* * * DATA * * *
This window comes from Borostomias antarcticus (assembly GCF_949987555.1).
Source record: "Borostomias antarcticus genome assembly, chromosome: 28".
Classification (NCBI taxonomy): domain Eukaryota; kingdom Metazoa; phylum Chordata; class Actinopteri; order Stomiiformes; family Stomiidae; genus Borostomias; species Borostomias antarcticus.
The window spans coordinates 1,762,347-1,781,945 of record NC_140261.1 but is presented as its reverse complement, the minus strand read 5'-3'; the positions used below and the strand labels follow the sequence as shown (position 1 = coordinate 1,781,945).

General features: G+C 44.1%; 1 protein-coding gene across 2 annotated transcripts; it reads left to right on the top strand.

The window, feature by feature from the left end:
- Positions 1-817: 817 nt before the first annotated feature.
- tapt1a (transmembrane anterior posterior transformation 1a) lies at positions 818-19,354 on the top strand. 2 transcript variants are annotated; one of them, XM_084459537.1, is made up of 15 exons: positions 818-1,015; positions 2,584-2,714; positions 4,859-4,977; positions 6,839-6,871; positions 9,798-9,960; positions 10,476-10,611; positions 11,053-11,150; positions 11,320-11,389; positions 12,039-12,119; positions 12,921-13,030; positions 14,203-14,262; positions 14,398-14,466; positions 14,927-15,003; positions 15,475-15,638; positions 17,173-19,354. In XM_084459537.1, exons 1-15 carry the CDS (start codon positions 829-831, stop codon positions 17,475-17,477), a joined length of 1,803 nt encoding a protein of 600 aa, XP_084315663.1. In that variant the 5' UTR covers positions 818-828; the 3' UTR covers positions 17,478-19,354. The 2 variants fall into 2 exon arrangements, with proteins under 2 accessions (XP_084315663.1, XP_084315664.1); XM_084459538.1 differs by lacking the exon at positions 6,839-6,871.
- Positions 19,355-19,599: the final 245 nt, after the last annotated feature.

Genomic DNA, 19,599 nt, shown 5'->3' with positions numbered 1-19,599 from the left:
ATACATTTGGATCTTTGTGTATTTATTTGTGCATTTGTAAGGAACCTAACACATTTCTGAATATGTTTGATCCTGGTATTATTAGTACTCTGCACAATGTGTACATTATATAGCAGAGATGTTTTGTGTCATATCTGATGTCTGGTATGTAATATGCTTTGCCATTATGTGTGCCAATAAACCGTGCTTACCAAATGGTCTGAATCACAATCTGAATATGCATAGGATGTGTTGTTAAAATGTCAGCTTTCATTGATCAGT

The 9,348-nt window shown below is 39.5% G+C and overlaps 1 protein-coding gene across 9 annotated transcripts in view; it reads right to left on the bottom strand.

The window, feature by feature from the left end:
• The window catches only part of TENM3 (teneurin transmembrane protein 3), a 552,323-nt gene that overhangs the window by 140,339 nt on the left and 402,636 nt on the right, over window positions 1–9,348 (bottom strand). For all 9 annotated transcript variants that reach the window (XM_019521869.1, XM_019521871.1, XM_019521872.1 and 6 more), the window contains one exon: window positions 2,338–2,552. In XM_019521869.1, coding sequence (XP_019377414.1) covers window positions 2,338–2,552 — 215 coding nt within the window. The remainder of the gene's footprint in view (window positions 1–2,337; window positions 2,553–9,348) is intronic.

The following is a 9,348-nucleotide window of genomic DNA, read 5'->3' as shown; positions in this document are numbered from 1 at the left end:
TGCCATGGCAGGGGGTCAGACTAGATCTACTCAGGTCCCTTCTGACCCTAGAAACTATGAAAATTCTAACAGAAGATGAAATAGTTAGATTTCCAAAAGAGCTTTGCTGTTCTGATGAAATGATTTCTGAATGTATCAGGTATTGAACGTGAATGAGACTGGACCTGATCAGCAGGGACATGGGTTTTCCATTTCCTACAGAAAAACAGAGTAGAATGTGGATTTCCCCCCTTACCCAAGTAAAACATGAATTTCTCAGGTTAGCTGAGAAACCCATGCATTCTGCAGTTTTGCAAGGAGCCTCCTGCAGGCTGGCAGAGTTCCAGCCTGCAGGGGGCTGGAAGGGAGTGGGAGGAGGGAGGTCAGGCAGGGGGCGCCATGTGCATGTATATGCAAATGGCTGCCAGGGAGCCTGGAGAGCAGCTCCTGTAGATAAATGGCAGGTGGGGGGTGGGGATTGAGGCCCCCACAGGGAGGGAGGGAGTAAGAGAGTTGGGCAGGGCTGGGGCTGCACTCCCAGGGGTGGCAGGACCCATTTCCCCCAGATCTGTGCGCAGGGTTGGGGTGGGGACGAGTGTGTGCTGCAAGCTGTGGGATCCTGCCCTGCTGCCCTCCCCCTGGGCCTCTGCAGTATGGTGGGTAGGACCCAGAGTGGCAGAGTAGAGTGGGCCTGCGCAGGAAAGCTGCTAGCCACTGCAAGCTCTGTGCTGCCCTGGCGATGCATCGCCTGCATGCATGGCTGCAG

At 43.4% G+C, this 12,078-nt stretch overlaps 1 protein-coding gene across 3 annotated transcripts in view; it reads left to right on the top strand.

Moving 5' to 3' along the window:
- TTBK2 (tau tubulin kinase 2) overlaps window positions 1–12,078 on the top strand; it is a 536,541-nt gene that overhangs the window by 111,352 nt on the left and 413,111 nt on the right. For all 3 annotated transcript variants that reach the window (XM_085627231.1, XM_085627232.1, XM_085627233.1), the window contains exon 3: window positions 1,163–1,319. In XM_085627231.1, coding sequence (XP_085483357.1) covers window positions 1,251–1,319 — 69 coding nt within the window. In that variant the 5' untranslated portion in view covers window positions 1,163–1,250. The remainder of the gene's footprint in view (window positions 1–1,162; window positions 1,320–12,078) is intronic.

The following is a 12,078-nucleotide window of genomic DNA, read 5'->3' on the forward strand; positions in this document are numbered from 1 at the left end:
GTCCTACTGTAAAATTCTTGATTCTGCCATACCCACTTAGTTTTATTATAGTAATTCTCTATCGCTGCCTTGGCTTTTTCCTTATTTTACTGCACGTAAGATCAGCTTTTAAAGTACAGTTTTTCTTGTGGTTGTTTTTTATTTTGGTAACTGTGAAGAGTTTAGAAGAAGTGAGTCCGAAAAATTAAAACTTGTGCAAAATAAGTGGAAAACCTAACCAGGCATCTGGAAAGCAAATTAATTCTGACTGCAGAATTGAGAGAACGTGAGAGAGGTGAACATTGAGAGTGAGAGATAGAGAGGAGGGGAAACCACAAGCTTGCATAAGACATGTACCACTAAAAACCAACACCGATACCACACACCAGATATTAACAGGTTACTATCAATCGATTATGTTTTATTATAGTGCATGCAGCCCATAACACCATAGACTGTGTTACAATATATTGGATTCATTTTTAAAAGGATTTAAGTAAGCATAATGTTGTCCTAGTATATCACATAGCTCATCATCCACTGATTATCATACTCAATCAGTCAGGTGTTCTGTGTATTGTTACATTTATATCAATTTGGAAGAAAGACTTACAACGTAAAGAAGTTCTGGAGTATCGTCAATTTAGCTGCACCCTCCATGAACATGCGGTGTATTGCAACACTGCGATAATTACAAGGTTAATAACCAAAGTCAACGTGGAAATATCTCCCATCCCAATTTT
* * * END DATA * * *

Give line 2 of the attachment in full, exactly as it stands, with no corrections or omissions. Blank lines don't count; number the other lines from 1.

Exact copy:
Source record: "Borostomias antarcticus genome assembly, chromosome: 28".